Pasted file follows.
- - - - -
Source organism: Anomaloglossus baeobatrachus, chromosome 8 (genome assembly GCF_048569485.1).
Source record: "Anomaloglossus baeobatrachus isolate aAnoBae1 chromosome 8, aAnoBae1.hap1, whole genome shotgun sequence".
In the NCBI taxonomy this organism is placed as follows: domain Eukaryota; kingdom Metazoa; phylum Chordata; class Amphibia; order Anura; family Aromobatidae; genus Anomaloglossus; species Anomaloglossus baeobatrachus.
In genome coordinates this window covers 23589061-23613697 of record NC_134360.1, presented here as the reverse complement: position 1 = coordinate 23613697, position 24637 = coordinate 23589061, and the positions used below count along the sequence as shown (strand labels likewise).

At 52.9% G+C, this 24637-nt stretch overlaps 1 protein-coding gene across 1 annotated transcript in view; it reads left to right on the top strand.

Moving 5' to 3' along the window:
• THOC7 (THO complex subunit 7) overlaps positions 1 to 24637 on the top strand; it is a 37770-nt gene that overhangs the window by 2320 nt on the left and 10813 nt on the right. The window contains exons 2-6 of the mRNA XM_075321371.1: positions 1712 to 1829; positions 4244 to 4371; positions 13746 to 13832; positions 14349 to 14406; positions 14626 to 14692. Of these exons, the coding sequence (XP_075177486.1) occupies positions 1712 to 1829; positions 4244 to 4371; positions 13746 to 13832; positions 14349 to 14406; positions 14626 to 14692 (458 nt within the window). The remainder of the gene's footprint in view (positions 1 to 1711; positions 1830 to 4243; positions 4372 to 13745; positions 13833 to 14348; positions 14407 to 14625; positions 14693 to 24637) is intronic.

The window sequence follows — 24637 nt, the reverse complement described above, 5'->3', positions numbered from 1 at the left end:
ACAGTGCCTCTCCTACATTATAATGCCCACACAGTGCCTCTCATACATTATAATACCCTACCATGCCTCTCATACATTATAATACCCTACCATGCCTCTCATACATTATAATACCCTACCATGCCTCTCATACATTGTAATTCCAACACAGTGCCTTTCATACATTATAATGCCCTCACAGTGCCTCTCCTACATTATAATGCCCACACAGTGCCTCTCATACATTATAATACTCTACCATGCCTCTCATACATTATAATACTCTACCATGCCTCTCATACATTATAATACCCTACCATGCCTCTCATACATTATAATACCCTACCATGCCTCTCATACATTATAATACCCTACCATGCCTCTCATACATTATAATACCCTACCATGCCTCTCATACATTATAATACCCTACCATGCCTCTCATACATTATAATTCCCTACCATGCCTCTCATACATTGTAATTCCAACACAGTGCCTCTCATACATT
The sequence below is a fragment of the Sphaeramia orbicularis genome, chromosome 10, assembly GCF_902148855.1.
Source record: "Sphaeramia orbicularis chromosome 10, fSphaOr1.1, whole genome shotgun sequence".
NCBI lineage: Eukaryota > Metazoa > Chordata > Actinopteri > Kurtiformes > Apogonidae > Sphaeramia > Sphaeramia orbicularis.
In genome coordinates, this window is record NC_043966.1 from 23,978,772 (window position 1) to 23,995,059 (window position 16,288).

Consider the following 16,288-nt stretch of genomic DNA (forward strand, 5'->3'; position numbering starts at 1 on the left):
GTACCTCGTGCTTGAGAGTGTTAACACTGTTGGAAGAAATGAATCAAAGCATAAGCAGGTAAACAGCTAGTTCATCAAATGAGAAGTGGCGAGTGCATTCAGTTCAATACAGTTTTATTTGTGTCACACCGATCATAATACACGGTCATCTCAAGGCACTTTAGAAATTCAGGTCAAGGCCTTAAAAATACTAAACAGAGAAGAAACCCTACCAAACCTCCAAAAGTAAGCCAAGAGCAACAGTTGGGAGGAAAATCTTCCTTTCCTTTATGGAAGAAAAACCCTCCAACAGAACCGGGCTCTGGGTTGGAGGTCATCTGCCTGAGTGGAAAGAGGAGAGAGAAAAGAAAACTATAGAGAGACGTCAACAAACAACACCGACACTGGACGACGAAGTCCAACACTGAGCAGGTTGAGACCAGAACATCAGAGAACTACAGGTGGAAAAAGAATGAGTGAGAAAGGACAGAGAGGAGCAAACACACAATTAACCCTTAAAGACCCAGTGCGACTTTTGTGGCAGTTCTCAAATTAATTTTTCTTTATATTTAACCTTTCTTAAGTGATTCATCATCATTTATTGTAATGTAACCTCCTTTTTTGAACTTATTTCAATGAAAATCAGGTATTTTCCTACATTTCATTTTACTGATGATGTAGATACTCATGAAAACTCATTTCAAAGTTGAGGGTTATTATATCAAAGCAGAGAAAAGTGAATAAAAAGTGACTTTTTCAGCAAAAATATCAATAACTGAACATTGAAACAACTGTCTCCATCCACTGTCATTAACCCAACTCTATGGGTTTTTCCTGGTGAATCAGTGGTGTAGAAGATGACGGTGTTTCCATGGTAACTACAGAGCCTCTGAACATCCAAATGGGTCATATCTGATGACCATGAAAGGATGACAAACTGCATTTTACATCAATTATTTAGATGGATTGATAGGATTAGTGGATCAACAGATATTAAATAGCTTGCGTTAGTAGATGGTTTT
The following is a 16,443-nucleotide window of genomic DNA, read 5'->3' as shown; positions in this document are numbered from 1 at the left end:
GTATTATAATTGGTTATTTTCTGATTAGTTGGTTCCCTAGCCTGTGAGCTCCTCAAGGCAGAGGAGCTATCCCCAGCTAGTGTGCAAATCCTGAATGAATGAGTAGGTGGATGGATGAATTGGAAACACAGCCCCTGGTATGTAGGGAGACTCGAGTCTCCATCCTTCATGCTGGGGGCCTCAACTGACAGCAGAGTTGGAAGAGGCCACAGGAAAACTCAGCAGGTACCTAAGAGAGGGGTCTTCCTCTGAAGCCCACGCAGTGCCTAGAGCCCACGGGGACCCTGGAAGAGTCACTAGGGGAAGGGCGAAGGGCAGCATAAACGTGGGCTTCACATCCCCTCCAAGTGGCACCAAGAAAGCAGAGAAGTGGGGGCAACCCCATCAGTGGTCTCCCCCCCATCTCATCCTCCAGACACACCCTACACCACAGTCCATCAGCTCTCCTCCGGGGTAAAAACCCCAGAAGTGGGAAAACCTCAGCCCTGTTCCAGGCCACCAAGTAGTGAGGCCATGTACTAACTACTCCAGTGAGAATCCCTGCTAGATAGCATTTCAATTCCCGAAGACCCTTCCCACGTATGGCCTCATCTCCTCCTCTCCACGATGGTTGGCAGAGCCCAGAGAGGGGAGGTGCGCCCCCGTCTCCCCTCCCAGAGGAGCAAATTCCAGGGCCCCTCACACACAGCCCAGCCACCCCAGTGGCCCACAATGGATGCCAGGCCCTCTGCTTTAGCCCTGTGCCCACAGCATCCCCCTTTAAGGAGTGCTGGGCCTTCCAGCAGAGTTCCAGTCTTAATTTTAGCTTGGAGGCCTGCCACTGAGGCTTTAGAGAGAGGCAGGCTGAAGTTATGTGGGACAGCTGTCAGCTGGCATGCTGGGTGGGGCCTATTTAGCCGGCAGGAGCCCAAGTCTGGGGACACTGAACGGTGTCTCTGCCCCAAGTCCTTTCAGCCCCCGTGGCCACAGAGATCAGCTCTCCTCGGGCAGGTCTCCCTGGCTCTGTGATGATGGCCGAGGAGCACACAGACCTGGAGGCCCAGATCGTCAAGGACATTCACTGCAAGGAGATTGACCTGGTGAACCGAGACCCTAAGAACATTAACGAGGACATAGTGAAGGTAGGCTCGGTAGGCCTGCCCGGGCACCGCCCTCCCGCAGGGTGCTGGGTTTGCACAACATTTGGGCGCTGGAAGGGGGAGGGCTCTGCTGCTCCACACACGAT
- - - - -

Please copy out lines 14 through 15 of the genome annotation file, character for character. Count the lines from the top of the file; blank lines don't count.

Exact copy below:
Consider the following 16,288-nt stretch of genomic DNA (forward strand, 5'->3'; position numbering starts at 1 on the left):
GTACCTCGTGCTTGAGAGTGTTAACACTGTTGGAAGAAATGAATCAAAGCATAAGCAGGTAAACAGCTAGTTCATCAAATGAGAAGTGGCGAGTGCATTCAGTTCAATACAGTTTTATTTGTGTCACACCGATCATAATACACGGTCATCTCAAGGCACTTTAGAAATTCAGGTCAAGGCCTTAAAAATACTAAACAGAGAAGAAACCCTACCAAACCTCCAAAAGTAAGCCAAGAGCAACAGTTGGGAGGAAAATCTTCCTTTCCTTTATGGAAGAAAAACCCTCCAACAGAACCGGGCTCTGGGTTGGAGGTCATCTGCCTGAGTGGAAAGAGGAGAGAGAAAAGAAAACTATAGAGAGACGTCAACAAACAACACCGACACTGGACGACGAAGTCCAACACTGAGCAGGTTGAGACCAGAACATCAGAGAACTACAGGTGGAAAAAGAATGAGTGAGAAAGGACAGAGAGGAGCAAACACACAATTAACCCTTAAAGACCCAGTGCGACTTTTGTGGCAGTTCTCAAATTAATTTTTCTTTATATTTAACCTTTCTTAAGTGATTCATCATCATTTATTGTAATGTAACCTCCTTTTTTGAACTTATTTCAATGAAAATCAGGTATTTTCCTACATTTCATTTTACTGATGATGTAGATACTCATGAAAACTCATTTCAAAGTTGAGGGTTATTATATCAAAGCAGAGAAAAGTGAATAAAAAGTGACTTTTTCAGCAAAAATATCAATAACTGAACATTGAAACAACTGTCTCCATCCACTGTCATTAACCCAACTCTATGGGTTTTTCCTGGTGAATCAGTGGTGTAGAAGATGACGGTGTTTCCATGGTAACTACAGAGCCTCTGAACATCCAAATGGGTCATATCTGATGACCATGAAAGGATGACAAACTGCATTTTACATCAATTATTTAGATGGATTGATAGGATTAGTGGATCAACAGATATTAAATAGCTTGCGTTAGTAGATGGTTTT